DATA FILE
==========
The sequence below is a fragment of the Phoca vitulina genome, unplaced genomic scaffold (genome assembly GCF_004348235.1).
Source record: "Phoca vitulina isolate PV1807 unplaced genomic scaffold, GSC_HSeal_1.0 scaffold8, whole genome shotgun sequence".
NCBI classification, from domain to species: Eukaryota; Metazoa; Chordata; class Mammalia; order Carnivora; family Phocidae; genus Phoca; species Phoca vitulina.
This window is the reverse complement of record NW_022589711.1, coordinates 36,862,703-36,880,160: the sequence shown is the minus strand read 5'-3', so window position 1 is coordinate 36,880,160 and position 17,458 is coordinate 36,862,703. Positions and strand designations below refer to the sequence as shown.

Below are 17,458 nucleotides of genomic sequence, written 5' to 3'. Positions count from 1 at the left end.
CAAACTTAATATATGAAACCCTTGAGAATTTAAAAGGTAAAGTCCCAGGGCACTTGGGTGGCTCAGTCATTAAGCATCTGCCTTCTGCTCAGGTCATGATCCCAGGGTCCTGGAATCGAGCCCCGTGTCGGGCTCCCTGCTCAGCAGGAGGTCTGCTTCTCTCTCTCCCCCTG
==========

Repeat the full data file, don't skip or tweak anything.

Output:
The sequence below is a fragment of the Phoca vitulina genome, unplaced genomic scaffold (genome assembly GCF_004348235.1).
Source record: "Phoca vitulina isolate PV1807 unplaced genomic scaffold, GSC_HSeal_1.0 scaffold8, whole genome shotgun sequence".
NCBI classification, from domain to species: Eukaryota; Metazoa; Chordata; class Mammalia; order Carnivora; family Phocidae; genus Phoca; species Phoca vitulina.
This window is the reverse complement of record NW_022589711.1, coordinates 36,862,703-36,880,160: the sequence shown is the minus strand read 5'-3', so window position 1 is coordinate 36,880,160 and position 17,458 is coordinate 36,862,703. Positions and strand designations below refer to the sequence as shown.

Below are 17,458 nucleotides of genomic sequence, written 5' to 3'. Positions count from 1 at the left end.
CAAACTTAATATATGAAACCCTTGAGAATTTAAAAGGTAAAGTCCCAGGGCACTTGGGTGGCTCAGTCATTAAGCATCTGCCTTCTGCTCAGGTCATGATCCCAGGGTCCTGGAATCGAGCCCCGTGTCGGGCTCCCTGCTCAGCAGGAGGTCTGCTTCTCTCTCTCCCCCTG